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Ericsson to Pay Over $1 billion to Settle FCPA Bribery Violations with DOJ and SEC

On Friday, December 6, 2019, Telefonaktiebolaget LM Ericsson (“Ericsson”), a Sweden based telecommunications company, reached the second largest settlement in the history of U.S. enforcement of the Foreign Corrupt Practices Act (“FCPA”), when it agreed to pay over $1 billion in penalties to resolve the U.S. Government’s multi-year investigation into violations of the FCPA arising from millions of dollars paid in bribes across the world.

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DOJ Updates FCPA Corporate Enforcement Policy


Time to Read: 2 minutes Practices: Anti-Corruption / International Risk, Government Enforcement / White Collar Criminal Defense

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On November 20, 2019, the Fraud Section of DOJ’s Criminal Division announced changes to its Foreign Corrupt Practices Act (“FCPA”) Corporate Enforcement Policy (“the Policy”). The Policy, which began as a pilot program in April of 2016 and was formally introduced in November of 2017, rewards companies for voluntarily self-reporting violations of the FCPA. Companies that self-disclose, cooperate fully, and make timely and appropriate remediation earn a presumption of declination in FCPA matters. Following on a March update to the Policy and an April update to DOJ’s Evaluation of Corporate Compliance Programs Guidance Document, the changes outlined below are designed to clarify what companies need to disclose, and when, to obtain the benefits of the Policy.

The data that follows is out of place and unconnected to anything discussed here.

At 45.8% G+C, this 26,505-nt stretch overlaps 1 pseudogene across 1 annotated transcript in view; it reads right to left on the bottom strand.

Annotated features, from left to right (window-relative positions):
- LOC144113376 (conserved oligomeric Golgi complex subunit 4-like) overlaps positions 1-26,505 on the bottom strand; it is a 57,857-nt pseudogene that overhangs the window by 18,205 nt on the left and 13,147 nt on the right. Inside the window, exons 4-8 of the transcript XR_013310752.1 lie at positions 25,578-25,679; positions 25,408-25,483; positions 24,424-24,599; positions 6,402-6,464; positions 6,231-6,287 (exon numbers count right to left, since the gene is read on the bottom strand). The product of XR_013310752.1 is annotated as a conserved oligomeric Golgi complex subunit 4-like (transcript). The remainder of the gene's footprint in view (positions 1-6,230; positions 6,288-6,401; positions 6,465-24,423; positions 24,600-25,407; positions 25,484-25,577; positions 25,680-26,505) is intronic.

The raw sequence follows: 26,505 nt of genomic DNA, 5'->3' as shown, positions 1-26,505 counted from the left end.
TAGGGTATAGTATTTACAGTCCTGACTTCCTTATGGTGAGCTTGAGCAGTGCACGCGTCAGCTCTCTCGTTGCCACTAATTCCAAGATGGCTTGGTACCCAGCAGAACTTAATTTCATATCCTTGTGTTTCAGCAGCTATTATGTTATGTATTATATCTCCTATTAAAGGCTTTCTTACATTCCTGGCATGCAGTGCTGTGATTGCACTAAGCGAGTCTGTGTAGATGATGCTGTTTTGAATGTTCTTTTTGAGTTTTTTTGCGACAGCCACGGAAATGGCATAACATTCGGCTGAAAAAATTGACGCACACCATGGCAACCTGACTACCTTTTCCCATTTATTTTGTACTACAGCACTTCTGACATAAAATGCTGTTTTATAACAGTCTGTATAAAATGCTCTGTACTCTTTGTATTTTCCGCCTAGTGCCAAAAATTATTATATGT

The Policy now states that a company must disclose “all relevant facts known to it at the time of the disclosure.” DOJ further emphasizes this point in a footnote, stating that it “recognizes that a company may not be in a position to know all relevant facts at the time of a voluntary self-disclosure.” A company that makes a disclosure while continuing its investigation should make this fact known to DOJ.

Further incentivizing companies to make a voluntary disclosure early in the investigative process, the Policy now requires companies to disclose facts “as to any individuals” who played a substantial part in the “misconduct at issue.” The previous iteration of the Policy required companies to disclose “all relevant facts” regarding individuals substantially involved in a “violation of law.” A company making a disclosure no longer needs to determine that a “violation” occurred at the outset of an investigation.

Similarly, companies now need only alert DOJ of evidence of the misconduct when they become aware of it. Previously, in order to gain credit, where the company was or should have been aware of relevant evidence outside of its possession, the company had to identify such evidence to DOJ. The Policy has been updated to remove the conditional language, which should ease the burden on companies seeking to comply with the Policy.

The updates to the Policy highlight DOJ’s desire for self-disclosures that are both substantive and made at an early stage. They are also practical, in particular removing the requirement that a company identify evidence of which it “should be” aware. The changes are in line with other recent DOJ policy changes, seeking to recognize practical realities of the policies.

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